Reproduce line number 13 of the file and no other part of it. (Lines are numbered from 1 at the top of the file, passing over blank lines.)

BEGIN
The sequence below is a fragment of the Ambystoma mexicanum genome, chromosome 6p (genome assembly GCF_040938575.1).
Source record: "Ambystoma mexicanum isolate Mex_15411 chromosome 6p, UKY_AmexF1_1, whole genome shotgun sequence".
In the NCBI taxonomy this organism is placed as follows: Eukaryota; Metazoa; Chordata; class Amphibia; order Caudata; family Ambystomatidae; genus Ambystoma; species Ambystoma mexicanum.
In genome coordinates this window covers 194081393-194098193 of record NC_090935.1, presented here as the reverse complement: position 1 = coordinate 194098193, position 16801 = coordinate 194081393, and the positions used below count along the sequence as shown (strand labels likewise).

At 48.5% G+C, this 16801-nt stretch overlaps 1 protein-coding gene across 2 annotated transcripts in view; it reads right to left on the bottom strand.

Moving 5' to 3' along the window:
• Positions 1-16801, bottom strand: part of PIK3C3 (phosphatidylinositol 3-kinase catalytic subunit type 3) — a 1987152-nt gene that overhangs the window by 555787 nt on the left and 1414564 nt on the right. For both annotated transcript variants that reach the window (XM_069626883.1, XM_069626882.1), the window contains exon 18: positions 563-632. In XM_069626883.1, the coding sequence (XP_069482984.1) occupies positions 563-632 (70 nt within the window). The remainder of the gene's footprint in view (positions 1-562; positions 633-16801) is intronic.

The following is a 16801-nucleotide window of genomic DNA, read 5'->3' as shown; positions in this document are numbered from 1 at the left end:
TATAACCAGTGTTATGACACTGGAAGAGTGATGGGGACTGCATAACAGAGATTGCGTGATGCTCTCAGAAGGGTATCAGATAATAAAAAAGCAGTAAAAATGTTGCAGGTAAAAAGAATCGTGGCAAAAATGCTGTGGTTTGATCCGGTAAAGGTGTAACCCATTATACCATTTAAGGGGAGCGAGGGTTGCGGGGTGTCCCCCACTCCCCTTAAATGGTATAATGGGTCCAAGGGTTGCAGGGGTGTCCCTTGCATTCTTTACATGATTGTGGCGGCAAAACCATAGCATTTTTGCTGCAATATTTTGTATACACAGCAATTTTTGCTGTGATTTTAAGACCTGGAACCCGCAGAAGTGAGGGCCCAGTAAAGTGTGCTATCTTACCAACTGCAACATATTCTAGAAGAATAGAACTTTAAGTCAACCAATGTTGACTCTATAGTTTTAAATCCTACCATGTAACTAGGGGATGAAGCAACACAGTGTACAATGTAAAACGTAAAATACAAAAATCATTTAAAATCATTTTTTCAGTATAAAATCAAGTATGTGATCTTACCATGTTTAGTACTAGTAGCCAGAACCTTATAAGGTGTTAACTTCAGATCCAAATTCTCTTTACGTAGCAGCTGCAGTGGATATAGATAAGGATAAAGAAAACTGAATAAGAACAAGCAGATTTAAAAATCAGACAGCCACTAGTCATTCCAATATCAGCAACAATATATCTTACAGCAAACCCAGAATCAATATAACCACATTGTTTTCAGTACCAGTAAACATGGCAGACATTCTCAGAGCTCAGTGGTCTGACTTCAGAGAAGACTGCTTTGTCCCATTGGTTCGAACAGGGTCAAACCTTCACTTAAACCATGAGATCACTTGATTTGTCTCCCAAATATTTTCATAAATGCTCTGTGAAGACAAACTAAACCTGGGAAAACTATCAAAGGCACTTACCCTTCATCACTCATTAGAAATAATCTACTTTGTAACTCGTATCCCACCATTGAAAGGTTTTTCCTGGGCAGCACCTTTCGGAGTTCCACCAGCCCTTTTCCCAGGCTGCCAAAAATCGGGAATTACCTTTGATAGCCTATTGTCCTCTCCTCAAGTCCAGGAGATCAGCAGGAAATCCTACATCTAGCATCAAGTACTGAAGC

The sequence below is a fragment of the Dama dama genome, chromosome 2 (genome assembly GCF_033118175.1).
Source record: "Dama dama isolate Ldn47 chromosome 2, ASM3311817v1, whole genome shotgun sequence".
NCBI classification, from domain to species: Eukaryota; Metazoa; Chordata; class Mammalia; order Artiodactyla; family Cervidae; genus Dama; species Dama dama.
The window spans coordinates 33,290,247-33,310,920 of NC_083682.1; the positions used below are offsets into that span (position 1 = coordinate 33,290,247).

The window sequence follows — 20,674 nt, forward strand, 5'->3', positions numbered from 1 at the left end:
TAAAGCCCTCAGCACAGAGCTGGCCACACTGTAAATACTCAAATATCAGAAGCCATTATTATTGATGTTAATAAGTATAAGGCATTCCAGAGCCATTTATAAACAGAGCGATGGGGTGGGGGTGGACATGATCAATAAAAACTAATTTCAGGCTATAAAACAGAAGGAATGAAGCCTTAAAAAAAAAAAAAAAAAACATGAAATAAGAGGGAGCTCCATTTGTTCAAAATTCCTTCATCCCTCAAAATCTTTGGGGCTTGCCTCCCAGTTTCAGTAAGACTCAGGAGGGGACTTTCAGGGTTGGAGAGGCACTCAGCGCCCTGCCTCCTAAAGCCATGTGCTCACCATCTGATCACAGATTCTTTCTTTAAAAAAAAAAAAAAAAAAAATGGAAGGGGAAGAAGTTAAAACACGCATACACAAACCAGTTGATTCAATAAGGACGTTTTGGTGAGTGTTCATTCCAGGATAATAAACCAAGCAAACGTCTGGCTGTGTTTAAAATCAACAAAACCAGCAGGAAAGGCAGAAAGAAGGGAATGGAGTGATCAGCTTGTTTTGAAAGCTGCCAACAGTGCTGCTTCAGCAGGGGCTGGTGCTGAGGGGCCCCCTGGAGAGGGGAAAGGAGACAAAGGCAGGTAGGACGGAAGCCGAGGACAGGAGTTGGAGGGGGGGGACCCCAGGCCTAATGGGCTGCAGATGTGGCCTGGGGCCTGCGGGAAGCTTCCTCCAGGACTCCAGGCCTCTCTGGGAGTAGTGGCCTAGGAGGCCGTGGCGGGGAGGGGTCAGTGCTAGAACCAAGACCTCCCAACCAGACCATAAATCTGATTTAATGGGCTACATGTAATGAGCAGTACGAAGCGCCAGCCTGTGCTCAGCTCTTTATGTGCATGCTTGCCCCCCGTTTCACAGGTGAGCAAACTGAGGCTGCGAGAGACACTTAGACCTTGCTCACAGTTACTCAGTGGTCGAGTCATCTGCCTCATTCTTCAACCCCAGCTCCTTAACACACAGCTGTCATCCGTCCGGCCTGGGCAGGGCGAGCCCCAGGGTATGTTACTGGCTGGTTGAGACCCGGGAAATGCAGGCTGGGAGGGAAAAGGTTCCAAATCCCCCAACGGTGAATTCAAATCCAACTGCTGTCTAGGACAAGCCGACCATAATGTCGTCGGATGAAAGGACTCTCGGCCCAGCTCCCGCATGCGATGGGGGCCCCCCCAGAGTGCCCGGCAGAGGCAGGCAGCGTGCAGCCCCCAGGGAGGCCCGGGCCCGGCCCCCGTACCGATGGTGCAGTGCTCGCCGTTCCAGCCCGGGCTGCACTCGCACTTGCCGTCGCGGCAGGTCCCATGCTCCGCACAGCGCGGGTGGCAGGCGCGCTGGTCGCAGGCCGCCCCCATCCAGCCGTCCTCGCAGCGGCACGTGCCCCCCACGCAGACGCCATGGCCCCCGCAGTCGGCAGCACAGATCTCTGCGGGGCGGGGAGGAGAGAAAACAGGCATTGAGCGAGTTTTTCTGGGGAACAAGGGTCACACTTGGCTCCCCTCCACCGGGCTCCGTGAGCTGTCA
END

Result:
The window spans coordinates 33,290,247-33,310,920 of NC_083682.1; the positions used below are offsets into that span (position 1 = coordinate 33,290,247).